Centrico - The Myriad Flavors of
Mexico in Tribeca
It’s the night after Labor Day and pouring. Every taxi
that comes down Lexington Avenue is either occupied or “Off-Duty.” Just
when we’re about to give up, one appears like magic out of the mist and
transports us downtown to a restaurant on the street level of one of
those former factories from the time before Tribeca had a name, long
converted into industrial chic. Seated at a window-front table that
looks out to the single square in the neighborhood, we turn our backs on
the rain, take in the terra cotta walls, the reddish-golden glow of the
lights, and contemplate a Tequila/Mezcal list with 55 selections of
intriguing and intoxicating spirits made from agave plants. And
suddenly, the night has turned sublime.
This is Centrico presented by the Myriad Group,
Mexican cuisine with authenticity and detail. No rice and beans, not a
shred of lettuce. Instead a focus on the wide regional variety and
complexity of Mexican food often in unique combinations and enhanced by
exotic spices and chiles. There is the expected yet always welcomed
guacamole, but also things we never saw on a Mexican restaurant’s menu
before like frog legs with cilantro, tongue tacos, and pork belly or
menudo. There are new takes on traditional items like the little fried
green tomatoes whose rinds were flaky as a pastry’s accompanied by tiny
sautéed rock shrimp and a creamy guajillo sauce; corn fritters with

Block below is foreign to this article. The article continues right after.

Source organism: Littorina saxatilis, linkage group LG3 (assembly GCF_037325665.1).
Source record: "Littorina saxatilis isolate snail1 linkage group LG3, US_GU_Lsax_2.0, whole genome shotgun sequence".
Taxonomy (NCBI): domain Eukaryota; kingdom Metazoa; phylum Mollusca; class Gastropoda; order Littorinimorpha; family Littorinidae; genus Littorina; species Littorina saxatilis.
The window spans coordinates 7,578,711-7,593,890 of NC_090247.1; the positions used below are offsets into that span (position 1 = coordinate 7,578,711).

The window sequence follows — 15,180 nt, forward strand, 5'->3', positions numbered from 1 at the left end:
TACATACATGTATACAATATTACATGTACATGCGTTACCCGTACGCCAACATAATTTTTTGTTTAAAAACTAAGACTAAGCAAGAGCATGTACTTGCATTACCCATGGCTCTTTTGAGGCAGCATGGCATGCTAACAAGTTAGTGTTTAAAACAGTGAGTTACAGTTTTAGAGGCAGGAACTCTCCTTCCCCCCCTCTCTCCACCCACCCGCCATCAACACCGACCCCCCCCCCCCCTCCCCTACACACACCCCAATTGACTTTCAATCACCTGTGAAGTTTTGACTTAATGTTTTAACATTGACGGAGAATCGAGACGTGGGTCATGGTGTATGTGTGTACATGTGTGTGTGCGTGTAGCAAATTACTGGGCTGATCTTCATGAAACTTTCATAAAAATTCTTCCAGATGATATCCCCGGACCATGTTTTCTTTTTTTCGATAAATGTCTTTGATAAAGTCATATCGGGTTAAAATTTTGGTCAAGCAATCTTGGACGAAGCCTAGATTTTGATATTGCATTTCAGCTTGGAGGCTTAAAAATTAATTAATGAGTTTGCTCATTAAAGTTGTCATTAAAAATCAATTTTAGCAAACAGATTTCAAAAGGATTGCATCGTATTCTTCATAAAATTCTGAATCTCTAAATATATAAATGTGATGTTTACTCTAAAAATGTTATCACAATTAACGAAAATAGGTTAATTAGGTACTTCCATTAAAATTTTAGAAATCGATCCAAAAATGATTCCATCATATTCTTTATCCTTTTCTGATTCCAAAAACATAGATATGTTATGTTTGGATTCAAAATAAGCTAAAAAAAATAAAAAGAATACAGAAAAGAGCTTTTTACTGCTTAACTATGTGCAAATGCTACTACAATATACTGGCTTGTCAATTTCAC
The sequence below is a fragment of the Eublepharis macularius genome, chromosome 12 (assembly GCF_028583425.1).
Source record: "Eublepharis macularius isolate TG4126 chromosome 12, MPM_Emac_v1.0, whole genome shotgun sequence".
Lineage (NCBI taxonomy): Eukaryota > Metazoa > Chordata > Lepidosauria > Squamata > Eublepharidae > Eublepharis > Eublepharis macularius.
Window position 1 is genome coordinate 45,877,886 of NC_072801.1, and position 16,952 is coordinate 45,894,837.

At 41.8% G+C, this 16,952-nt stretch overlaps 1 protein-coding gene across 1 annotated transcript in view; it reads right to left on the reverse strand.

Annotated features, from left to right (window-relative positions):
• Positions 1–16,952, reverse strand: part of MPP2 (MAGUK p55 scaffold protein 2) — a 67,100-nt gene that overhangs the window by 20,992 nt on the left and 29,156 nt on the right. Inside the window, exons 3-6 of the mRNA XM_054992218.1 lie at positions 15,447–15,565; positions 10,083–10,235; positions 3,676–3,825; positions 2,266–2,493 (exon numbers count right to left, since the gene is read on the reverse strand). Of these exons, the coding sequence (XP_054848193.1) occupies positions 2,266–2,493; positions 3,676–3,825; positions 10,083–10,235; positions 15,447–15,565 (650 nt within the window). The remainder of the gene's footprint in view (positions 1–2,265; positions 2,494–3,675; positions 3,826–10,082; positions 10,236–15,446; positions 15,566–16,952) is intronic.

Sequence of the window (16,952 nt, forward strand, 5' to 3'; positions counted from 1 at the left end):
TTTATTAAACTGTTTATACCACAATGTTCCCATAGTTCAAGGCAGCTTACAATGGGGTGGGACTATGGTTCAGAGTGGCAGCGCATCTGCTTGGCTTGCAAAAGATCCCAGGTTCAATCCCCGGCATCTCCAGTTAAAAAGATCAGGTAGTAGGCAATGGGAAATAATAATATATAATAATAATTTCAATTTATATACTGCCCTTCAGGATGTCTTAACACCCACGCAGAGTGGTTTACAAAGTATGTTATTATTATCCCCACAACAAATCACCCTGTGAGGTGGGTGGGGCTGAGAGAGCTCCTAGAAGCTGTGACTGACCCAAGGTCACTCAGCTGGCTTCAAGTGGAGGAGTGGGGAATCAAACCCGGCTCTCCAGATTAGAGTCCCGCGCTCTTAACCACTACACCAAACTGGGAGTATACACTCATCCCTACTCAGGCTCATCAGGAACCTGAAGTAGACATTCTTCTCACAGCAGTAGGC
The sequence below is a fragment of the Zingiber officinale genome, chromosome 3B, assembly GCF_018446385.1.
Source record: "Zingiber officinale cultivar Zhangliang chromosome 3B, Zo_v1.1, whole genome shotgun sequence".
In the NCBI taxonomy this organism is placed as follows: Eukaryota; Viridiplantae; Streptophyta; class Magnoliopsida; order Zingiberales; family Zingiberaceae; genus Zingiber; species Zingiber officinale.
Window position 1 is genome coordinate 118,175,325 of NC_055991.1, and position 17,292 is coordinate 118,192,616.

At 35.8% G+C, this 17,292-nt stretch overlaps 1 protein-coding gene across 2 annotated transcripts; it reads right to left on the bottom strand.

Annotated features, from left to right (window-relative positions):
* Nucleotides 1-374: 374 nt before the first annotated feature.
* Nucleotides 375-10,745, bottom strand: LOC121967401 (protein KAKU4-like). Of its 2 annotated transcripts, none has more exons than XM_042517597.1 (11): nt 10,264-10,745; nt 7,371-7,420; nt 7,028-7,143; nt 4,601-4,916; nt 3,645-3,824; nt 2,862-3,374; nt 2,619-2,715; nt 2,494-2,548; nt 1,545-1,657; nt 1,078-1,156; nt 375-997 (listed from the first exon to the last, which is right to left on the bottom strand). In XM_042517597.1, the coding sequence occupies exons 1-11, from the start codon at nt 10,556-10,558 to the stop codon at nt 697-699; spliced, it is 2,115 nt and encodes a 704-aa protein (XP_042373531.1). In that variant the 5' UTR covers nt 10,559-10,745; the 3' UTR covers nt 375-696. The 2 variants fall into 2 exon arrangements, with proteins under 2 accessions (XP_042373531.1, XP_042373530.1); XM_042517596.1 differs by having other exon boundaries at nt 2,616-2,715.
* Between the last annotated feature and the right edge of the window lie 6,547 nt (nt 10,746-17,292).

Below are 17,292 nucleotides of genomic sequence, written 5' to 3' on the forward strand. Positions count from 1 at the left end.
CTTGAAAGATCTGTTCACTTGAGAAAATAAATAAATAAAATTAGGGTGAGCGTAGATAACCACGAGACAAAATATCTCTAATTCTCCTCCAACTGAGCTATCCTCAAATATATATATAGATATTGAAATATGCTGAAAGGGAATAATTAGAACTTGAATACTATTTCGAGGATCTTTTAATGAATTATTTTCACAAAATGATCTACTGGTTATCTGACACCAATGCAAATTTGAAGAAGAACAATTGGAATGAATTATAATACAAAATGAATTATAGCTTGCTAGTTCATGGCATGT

black beans over fresh cheese and bracing salsa; delicate, little soft
shell crabs with jalapeño sauce; delectable sweet plantains with crema
fresca; ceviches of shrimp, scallops, squid, mussels, and clams with
micro greens and lime juice; miniature tacos with lump crabmeat, avocado
and chipotle lime aioli. And those are the starters. Among the entrées
are seared tuna tacos with avocado and mango-cucumber salsa, and pan
seared scallops with green pea puree and passion fruit vinaigrette.
“This is a modern Mexican restaurant,” says the
affable Drew Nieporent, discoverer and perennial re-inventor of Tribeca,
who -- together with brother and equally affable Tracy -- has now added Centrico to Myriad’s Tribeca Grill, Nobu, and Montrachet in Manhattan’s
trendiest downtown neighborhood. “We are trying to do dishes you don’t
normally see in every Mexican restaurant in New York. We want to be rid
of all the clichés.”
Chef Aarón Sànchez
(center) with Myriad’s Tracy (left) and
|Making all this happen is the very young and very
handsome Chef Aarón Sànchez. “We’ve known Aarón for quite some time; he
has tremendous pedigree,” Drew adds, acknowledging Zarella Martinez, a
pioneer of Mexican cooking in New York and Aarón's mother.
“I’ve always been a fan of Mexican food.
Mexico is like Italy in that all the regions are different. For me it’s
always about the culture of the country and how it extends to the food.
Myriad is a culinary journey that presents to a very
oversaturated New York market, that has seen just about everything,
something a cut above and a little bit different. We always try to
And once again, they are.
211 West Broadway
New York, N.Y. 10013
Phone: 212 431-0700
Photographs by Harvey Frommer
# # #
About the Authors: Myrna Katz Frommer and Harvey Frommer are a wife and husband
team who successfully bridge the worlds of popular culture and traditional
scholarship. Co-authors of the critically acclaimed interactive oral histories
It Happened in the Catskills, It Happened in Brooklyn, Growing Up Jewish in
America, It Happened on Broadway, It Happened in Manhattan, It Happened in
Miami. They teach what they practice as professors at Dartmouth College.
They are also travel writers who specialize in luxury properties and fine dining
as well as cultural history and Jewish history and heritage in the United
States, Europe, and the Caribbean.
about these authors.
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This Article is Copyright © 1995 - 2012 by Harvey and Myrna Frommer. All rights